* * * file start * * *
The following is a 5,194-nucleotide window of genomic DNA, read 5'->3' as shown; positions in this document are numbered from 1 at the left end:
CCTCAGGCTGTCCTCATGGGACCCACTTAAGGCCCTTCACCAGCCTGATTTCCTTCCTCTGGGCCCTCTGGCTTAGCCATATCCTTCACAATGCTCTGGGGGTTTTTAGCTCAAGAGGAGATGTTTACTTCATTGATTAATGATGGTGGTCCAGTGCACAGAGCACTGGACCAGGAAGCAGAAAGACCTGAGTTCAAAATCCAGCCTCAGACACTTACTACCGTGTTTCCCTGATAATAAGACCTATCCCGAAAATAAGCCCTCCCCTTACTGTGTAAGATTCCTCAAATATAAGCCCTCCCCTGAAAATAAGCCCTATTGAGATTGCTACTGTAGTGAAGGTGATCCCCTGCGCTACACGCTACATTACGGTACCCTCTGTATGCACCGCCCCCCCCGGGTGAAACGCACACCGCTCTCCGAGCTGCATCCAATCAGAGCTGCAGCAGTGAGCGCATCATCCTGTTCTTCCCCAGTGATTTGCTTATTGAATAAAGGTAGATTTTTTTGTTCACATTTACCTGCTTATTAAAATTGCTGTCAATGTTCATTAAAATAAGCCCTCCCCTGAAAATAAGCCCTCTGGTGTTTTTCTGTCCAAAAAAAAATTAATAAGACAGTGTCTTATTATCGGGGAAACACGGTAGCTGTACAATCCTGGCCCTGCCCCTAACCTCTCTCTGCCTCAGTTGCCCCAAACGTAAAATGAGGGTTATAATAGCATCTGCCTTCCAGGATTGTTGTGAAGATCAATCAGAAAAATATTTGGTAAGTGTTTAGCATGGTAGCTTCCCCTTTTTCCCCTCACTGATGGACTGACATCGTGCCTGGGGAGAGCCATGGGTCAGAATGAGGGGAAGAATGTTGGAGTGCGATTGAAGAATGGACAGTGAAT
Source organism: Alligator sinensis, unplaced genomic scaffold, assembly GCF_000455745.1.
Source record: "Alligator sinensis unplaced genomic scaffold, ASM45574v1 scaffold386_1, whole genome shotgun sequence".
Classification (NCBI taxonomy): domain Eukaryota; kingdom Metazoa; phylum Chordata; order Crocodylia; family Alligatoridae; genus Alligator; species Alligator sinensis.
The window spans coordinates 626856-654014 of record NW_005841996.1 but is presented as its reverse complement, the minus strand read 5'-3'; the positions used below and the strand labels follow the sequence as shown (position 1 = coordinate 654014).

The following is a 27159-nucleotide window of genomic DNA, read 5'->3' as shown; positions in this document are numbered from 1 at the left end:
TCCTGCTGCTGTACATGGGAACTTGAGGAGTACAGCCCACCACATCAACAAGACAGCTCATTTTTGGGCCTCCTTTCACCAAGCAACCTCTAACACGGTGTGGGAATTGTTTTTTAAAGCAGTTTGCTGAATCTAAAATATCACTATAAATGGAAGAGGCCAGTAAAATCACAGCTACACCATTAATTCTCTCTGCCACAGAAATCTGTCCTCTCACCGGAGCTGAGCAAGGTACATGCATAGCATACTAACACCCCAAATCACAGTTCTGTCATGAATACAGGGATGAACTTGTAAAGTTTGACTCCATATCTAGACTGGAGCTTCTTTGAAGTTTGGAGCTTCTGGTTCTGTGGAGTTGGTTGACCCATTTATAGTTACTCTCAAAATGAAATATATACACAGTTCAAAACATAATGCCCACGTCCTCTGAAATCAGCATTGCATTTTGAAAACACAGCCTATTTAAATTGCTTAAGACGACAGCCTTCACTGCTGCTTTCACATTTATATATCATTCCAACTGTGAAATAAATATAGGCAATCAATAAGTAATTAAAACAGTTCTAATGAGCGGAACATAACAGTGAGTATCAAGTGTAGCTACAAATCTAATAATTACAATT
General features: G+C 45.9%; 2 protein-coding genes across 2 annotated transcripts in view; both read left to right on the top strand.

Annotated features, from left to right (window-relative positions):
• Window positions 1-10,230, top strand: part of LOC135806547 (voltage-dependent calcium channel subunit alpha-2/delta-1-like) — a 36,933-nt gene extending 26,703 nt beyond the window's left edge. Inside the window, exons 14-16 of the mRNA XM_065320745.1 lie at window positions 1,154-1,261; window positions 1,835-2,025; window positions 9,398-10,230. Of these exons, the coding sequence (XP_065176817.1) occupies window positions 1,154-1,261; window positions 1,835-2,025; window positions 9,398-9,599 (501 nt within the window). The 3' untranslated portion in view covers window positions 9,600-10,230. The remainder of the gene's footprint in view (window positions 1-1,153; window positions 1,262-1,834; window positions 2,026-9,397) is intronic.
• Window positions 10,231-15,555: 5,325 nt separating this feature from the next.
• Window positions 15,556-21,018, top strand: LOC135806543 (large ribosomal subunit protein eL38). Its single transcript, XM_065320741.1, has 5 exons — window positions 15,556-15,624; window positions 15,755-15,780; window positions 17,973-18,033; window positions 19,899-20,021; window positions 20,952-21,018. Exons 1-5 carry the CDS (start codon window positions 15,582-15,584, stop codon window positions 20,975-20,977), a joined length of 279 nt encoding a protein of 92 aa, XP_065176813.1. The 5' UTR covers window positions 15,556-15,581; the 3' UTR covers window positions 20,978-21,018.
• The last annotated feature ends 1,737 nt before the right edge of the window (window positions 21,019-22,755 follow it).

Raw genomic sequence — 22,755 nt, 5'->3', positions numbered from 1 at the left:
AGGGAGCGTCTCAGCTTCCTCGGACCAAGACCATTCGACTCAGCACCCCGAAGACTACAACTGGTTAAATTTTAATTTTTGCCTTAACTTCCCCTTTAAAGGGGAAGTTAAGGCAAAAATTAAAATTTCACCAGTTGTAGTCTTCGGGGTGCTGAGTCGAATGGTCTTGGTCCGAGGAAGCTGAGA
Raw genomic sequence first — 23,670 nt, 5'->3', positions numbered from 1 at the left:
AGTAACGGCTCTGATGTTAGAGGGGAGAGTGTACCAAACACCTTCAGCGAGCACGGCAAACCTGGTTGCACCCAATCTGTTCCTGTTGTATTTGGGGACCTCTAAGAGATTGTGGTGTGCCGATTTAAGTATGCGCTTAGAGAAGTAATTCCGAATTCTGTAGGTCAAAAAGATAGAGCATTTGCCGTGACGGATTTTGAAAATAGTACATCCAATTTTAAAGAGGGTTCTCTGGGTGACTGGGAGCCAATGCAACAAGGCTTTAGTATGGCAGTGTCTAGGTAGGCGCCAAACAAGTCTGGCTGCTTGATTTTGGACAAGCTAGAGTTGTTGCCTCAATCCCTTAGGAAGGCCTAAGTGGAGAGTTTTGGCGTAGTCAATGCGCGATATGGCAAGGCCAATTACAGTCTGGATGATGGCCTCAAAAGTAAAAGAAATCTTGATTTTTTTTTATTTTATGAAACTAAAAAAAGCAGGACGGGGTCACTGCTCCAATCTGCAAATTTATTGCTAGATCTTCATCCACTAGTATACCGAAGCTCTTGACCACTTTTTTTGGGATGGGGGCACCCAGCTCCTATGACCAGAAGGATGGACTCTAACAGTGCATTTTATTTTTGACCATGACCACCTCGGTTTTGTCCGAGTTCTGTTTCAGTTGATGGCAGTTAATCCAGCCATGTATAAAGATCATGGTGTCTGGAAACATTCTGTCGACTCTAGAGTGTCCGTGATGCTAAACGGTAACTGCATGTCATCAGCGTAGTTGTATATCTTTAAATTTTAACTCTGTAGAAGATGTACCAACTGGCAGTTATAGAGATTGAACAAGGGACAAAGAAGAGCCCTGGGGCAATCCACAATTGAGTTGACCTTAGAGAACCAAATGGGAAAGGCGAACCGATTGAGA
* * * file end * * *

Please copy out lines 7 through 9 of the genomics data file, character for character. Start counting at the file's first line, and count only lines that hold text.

The following is a 27159-nucleotide window of genomic DNA, read 5'->3' as shown; positions in this document are numbered from 1 at the left end:
TCCTGCTGCTGTACATGGGAACTTGAGGAGTACAGCCCACCACATCAACAAGACAGCTCATTTTTGGGCCTCCTTTCACCAAGCAACCTCTAACACGGTGTGGGAATTGTTTTTTAAAGCAGTTTGCTGAATCTAAAATATCACTATAAATGGAAGAGGCCAGTAAAATCACAGCTACACCATTAATTCTCTCTGCCACAGAAATCTGTCCTCTCACCGGAGCTGAGCAAGGTACATGCATAGCATACTAACACCCCAAATCACAGTTCTGTCATGAATACAGGGATGAACTTGTAAAGTTTGACTCCATATCTAGACTGGAGCTTCTTTGAAGTTTGGAGCTTCTGGTTCTGTGGAGTTGGTTGACCCATTTATAGTTACTCTCAAAATGAAATATATACACAGTTCAAAACATAATGCCCACGTCCTCTGAAATCAGCATTGCATTTTGAAAACACAGCCTATTTAAATTGCTTAAGACGACAGCCTTCACTGCTGCTTTCACATTTATATATCATTCCAACTGTGAAATAAATATAGGCAATCAATAAGTAATTAAAACAGTTCTAATGAGCGGAACATAACAGTGAGTATCAAGTGTAGCTACAAATCTAATAATTACAATT
General features: G+C 45.9%; 2 protein-coding genes across 2 annotated transcripts in view; both read left to right on the top strand.